Wachovia, one of the biggest retail banks in the US, put itself up for sale last night after a tumultuous day for banking shares across the world.
Unprecedented central bank intervention failed to prevent further distress in the markets, with credit spreads rising to previously unseen levels and equity prices tumbling.
In the wake of the political wrangle over the $700bn (£380bn) Paulson plan, and the collapse of Washington Mutual, the markets seemed to be on the hunt for their next victims. Fears in the UK have focused on the fate of Bradford & Bingley, but the anxiety has been global. Wachovia and the Belgian-Dutch Fortis group were hit hardest.
In the US, the failure of Washington Mutual on Thursday night was the largest banking collapse in the country's history, triggering a new wave of concern over other tottering groups. Wachovia, which only a few days ago had been negotiating the takeover of the mighty Wall Street investment bank Morgan Stanley, slumped 27 per cent on concern it too is burdened by delinquent mortgages that have undermined its balance sheet. Last night, it was said to be seeking to be rescued by Citigroup, the world's largest bank, although takeover talks are at a preliminary stage. It has also reached out to Wells Fargo and Banco Santander.
Other casualties yesterday included National City. Once one of the largest US banks, which has been on probation with regulators concerned about its solvency for several months, it lost 26 per cent of its value. Morgan Stanley fell 9 per cent, prompting John Mack, its chief executive, to write a memo to staff assuring them talks about an $8.5bn capital infusion from the Japanese bank Mitsubishi were still on track.
In the European banking sector, Fortis moved to quell rumours it faced a liquidity crisis, and its shares sank for the fifth day in a row. Fortis also revealed plans to raise up to €10bn (£8bn) from offloading assets. It issued its second statement on consecutive days attempting to calm investor fears. Earlier this month, it was forced to deny speculation it was preparing to launch a rights issue. The group said yesterday it had a funding base of €300bn. Its chief executive, Herman Verwilst, said: "We are flabbergasted by what is reflected in the market capitalisation of Fortis."
Bad news from the "real economy" didn't help: US GDP expanded at a slower- than-forecast annualised rate of 2.8 per cent, compared with a preliminary estimate of 3.3 per cent issued last month.
Concerns about the Paulson plan prompted a concerted effort by the world's central banks to provide liquidity and confidence. The Bank of England, the US Federal Reserve, the European Central Bank and the Swiss National Bank led the official posse, with smaller reserve banks from Denmark to South Korea also chipping in.
An extra $74bn of one-week funding is being made available, a move widely welcomed. Crucially, according to market professionals, the Bank of England is offering a weekly injection of three-month liquidity, starting on Monday. This supplements its existing arrangements to the tune of £40bn allocated, almost as large as the initial estimates for its Special Liquidity Scheme, still in operation until the end of January.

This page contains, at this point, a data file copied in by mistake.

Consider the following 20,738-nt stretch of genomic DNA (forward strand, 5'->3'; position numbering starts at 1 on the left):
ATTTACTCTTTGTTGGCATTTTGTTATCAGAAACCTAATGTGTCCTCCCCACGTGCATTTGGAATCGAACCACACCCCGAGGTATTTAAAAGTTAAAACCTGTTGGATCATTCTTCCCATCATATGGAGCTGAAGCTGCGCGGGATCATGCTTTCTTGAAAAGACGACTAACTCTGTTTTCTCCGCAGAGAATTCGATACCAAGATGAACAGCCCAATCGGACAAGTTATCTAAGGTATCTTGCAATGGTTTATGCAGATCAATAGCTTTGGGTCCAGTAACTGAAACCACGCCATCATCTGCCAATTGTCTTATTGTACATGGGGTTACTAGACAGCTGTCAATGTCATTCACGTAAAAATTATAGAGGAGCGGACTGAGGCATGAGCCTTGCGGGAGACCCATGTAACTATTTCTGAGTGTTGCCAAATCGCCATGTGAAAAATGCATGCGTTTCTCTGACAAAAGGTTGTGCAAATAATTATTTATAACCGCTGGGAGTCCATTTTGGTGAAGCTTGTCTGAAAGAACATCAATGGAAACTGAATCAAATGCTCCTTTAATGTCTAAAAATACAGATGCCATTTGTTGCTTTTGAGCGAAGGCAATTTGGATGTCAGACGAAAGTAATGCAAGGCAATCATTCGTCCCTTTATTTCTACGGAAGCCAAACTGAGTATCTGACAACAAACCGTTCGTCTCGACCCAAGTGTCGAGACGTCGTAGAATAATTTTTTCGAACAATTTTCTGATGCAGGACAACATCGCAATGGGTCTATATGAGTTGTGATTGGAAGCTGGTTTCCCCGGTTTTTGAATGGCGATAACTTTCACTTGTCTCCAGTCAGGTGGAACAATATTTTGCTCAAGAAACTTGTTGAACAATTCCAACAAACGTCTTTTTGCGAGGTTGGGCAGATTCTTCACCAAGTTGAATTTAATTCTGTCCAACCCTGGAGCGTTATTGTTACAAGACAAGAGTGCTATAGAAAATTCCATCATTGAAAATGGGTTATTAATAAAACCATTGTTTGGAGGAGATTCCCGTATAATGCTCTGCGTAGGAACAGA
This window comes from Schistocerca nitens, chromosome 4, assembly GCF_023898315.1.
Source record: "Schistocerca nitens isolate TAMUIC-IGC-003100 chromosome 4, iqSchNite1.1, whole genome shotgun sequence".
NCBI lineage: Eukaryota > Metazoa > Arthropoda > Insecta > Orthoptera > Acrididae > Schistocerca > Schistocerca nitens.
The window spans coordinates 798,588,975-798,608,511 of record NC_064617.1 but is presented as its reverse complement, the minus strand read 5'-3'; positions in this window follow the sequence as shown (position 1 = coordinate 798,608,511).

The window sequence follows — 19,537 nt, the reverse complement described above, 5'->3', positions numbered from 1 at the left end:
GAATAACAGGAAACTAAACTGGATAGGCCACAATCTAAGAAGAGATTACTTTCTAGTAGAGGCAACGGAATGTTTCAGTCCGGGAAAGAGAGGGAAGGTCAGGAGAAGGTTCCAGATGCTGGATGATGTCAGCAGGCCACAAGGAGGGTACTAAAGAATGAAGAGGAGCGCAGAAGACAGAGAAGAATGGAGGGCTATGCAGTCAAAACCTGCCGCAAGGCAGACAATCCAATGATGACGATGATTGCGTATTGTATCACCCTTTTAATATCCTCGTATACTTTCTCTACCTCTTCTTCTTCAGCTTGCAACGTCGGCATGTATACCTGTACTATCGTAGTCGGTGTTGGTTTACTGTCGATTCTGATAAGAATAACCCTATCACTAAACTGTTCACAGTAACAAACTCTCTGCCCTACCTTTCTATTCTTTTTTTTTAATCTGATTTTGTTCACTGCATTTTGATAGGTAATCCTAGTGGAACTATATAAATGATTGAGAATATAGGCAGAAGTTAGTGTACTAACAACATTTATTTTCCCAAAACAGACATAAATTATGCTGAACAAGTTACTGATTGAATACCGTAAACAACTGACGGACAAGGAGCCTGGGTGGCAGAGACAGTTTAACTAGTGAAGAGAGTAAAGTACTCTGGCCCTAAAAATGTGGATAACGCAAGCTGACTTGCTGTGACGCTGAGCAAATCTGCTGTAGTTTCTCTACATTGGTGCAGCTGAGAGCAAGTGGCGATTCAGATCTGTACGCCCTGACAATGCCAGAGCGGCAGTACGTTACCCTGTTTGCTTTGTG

Despite all this, money markets remained virtually frozen. The cost of borrowing in dollars for three months stayed near its peak for the year and the key index of distress in the interbank market, the OIS/LIBOR spread, soared again. This has now reached a full 2 percentage points: it averaged a mere 8 basis points before the credit crunch.
"It's just a complete breakdown of the interbank lending market," said Sean Maloney, a fixed-income strategist at Nomura. "We are now in a very fear-driven environment. Banks are no longer lending to each other."
Real or perceived problems in funding their activities once again hit some banks hard on both sides of the Atlantic. Bradford & Bingley at one point lost a further fifth of its market capitalisation. It closed down 5 per cent at a new low of 20p, a decline of 93 per cent this year, cutting its market value to £256m, less than the £400m it raised in a 55p-per-share rights issue last month. Lloyds TSB, due to take over the troubled HBOS in a government-brokered deal, fell by 8 per cent. HBOS fell 5.8 per cent.
After the shortcomings revealed during last year's Northern Rock crisis, the "tripartite authorities" – the Bank of England, the Financial Services Authority and the Treasury – will not wish to be seen to be "asleep at the wheel". "The time has come now for the central banks basically to offer something a little bit different other than liquidity in deference to the fact that the economic downturn is gathering momentum," said George Magnus, senior economic adviser to UBS.